Setting Up The Nursery
Baby #1: Four months before his arrival, we had the nursery painted, decorated, and stocked with necessities. I hung sweet decals on the walls and crafted hand-made mobiles. It was gorgeous.

Baby #3: Technically, she has a room. It’s currently being used as a guest room/playroom/storage space for all the crap we can’t figure out a better place for. I think we have a Pac ‘n Play in one of our closets that I can set up next to my bed for the short-term. I’ll also buy a box of diapers and wipes the next time I go to Costco.

Medical Decisions
Baby #1: I planned an all-natural out-of-hospital birth with midwives. I wanted ZERO medical intervention. In the unlikely event that it became necessary for me to transfer to a hospital (shudder), I had a detailed birth plan ready to hand over to the insolent doctors who might try to pressure me into something drastic. Like pain medication.

Baby #3: Scheduled C-Section, baby! Not only am I willing to go to a hospital with an actual licensed doctor, but I am thrilled at the idea. I may even do my hair and paint my nails for the occasion.

Emotions
Baby #1: I couldn’t wait to be a mom. My heart swelled every time I thought about this new little person who I already loved but had never met.

Baby #3: I can’t wait to be a mom again. My heart swells every time I think about this new little person who I already love but have never met.

Four more weeks, darling. I’ll be ready!

 

 

How To Not Suck At Disneyland With Young Children

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We just returned from one of our most epic family vacations ever: our first visit to Disneyland with children. And, although Jon and I have been to Disneyland several times before, this was our first time taking our kids (ages 3 and 5) with us.

I purposefully did not plan too much for this vacation because I knew that we were going at one of the worst times of the year (crowd-wise, anyway) and I just wanted to go with the flow since this would be the boys’ first visit. That being said, I picked up a few useful ideas during our time at The Happiest Place on Earth. Read on to see how to NOT suck at Disneyland when you’re bringing young children along for the ride.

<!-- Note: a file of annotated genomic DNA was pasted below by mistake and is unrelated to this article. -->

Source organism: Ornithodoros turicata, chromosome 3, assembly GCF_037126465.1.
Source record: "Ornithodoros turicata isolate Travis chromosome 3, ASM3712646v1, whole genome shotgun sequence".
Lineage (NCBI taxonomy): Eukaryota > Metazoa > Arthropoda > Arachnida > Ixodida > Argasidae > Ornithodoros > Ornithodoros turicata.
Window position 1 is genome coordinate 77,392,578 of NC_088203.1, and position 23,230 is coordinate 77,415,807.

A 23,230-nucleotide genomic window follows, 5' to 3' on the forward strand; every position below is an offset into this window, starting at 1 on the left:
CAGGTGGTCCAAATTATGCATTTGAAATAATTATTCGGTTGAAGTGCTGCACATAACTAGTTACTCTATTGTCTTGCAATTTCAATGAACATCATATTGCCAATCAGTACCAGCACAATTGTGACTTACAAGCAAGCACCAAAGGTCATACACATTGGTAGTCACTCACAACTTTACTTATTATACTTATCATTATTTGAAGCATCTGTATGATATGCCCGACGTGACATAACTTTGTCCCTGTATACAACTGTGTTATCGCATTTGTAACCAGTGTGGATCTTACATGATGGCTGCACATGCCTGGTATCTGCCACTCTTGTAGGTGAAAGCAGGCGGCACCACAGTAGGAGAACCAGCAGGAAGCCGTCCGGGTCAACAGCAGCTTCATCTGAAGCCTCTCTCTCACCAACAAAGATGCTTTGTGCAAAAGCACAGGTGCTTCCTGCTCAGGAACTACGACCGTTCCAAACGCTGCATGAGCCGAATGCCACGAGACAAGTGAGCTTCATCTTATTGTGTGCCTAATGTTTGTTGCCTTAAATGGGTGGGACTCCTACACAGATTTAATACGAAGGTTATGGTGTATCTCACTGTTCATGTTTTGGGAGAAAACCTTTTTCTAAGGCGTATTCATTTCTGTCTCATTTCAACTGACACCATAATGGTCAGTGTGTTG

Timing, timing, timing

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There are certain times of the year where the park is virtually empty (these dates usually align with when most students are in school). There are also certain times of the year where the park is so busy that they literally lock the gates once the park reaches full capacity (we chose to go during the latter).

Unless you enjoy waiting in obscenely long lines and losing sight of your children in a sea of people, choosing a not-so-busy time will probably be in your favor. Several websites keep track of crowd volume at Disneyland so you can plan your trip for a less-busy time of the year (I liked the crowd forecast predictor at isitpacked.com).

That being said, I did not take my own advice on this one. Jon had the whole week of Thanksgiving off work and we wanted to squeeze in a vacation before Christmas and baby arrive, so we decided to bite the bullet and go during one of the busiest weeks of the year. Knowing ahead of time that the park would be crowded, however, saved us a lot of headaches and gave us a proper perspective for what to expect!

Keep track of your stroller

strollersFirst of all, BRING A STROLLER. Even if your kids are bigger and don’t usually ride in a stroller any more, bring one if they can still possibly fit. Little legs still get tired of walking (and standing in lines), and sometimes it’s just nice to throw them in there and get to where you’re going without complaining/wailing/gnashing of teeth. Strollers are also a handy spot to spare jackets, snacks, sunscreen, extra water bottles…all those things you don’t necessarily want to lug around in a backpack.